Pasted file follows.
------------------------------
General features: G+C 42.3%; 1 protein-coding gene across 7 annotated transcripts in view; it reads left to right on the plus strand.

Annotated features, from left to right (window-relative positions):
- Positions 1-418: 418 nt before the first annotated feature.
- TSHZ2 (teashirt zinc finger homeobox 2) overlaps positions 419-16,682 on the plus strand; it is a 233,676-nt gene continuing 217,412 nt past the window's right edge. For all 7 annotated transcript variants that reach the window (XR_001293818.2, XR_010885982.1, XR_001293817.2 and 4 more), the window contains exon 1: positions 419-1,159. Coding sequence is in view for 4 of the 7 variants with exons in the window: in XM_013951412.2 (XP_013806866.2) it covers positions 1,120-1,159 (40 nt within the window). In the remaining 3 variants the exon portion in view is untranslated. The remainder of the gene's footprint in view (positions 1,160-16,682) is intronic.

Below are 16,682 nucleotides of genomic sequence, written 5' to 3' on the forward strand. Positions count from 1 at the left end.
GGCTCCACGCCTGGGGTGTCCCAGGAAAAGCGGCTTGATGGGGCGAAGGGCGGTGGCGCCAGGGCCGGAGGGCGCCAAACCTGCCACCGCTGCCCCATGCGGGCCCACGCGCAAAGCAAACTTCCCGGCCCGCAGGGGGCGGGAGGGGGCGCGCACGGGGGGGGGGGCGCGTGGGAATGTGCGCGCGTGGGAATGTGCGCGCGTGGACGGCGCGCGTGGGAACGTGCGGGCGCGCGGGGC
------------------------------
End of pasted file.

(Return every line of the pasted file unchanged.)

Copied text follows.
General features: G+C 42.3%; 1 protein-coding gene across 7 annotated transcripts in view; it reads left to right on the plus strand.

Annotated features, from left to right (window-relative positions):
- Positions 1-418: 418 nt before the first annotated feature.
- TSHZ2 (teashirt zinc finger homeobox 2) overlaps positions 419-16,682 on the plus strand; it is a 233,676-nt gene continuing 217,412 nt past the window's right edge. For all 7 annotated transcript variants that reach the window (XR_001293818.2, XR_010885982.1, XR_001293817.2 and 4 more), the window contains exon 1: positions 419-1,159. Coding sequence is in view for 4 of the 7 variants with exons in the window: in XM_013951412.2 (XP_013806866.2) it covers positions 1,120-1,159 (40 nt within the window). In the remaining 3 variants the exon portion in view is untranslated. The remainder of the gene's footprint in view (positions 1,160-16,682) is intronic.

Below are 16,682 nucleotides of genomic sequence, written 5' to 3' on the forward strand. Positions count from 1 at the left end.
GGCTCCACGCCTGGGGTGTCCCAGGAAAAGCGGCTTGATGGGGCGAAGGGCGGTGGCGCCAGGGCCGGAGGGCGCCAAACCTGCCACCGCTGCCCCATGCGGGCCCACGCGCAAAGCAAACTTCCCGGCCCGCAGGGGGCGGGAGGGGGCGCGCACGGGGGGGGGGGCGCGTGGGAATGTGCGCGCGTGGGAATGTGCGCGCGTGGACGGCGCGCGTGGGAACGTGCGGGCGCGCGGGGC